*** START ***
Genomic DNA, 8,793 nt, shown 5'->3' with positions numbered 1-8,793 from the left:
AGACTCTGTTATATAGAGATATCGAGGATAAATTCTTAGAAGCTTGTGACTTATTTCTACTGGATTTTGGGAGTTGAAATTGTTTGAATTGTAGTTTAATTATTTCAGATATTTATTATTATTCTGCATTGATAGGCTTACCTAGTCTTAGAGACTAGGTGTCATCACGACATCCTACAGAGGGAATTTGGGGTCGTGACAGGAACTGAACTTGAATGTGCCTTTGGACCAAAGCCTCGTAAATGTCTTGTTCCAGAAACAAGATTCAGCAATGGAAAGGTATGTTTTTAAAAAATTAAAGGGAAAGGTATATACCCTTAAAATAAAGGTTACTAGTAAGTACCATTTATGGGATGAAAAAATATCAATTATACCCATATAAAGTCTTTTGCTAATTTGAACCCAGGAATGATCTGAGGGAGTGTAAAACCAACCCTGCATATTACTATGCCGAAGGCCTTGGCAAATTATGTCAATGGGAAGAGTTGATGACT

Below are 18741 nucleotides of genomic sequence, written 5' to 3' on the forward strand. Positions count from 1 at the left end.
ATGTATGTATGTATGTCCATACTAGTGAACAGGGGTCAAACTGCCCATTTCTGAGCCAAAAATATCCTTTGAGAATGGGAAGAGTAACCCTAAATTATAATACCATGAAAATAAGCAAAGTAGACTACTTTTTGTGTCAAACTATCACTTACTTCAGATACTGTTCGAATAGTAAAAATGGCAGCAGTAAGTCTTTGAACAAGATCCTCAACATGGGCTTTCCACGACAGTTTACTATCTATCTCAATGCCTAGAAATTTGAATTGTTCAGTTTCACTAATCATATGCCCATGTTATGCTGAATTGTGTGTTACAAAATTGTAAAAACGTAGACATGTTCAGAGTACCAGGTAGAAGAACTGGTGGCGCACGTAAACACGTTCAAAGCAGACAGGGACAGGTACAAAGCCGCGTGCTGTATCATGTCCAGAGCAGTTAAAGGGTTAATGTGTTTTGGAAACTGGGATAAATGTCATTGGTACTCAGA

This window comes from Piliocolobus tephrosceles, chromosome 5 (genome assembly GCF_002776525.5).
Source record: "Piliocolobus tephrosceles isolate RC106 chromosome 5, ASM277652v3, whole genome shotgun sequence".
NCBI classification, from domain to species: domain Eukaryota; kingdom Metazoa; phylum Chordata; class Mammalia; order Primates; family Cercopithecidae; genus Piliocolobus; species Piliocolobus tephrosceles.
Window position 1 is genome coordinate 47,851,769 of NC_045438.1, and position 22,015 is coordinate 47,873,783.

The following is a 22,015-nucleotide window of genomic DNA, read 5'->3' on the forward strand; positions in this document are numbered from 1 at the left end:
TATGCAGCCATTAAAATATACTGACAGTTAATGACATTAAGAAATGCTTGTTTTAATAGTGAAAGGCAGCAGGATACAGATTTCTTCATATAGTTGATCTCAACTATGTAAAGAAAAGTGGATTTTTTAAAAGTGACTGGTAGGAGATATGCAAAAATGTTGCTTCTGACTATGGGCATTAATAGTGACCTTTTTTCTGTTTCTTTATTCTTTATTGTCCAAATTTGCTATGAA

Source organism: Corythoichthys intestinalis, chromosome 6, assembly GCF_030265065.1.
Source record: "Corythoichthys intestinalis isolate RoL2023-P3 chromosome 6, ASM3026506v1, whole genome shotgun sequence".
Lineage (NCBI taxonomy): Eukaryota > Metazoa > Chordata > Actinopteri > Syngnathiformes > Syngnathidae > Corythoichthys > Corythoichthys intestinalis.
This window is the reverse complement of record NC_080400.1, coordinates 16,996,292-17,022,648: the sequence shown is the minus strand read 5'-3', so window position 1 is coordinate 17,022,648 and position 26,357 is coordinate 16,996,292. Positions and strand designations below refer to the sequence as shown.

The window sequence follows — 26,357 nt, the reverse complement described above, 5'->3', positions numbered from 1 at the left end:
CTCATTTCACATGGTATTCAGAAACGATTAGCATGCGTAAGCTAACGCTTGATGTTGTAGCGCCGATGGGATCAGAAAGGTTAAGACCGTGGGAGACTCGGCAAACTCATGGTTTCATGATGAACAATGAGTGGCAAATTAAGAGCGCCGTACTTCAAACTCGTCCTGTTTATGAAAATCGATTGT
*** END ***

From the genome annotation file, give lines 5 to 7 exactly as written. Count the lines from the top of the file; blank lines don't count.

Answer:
This window comes from Piliocolobus tephrosceles, chromosome 5 (genome assembly GCF_002776525.5).
Source record: "Piliocolobus tephrosceles isolate RC106 chromosome 5, ASM277652v3, whole genome shotgun sequence".
NCBI classification, from domain to species: domain Eukaryota; kingdom Metazoa; phylum Chordata; class Mammalia; order Primates; family Cercopithecidae; genus Piliocolobus; species Piliocolobus tephrosceles.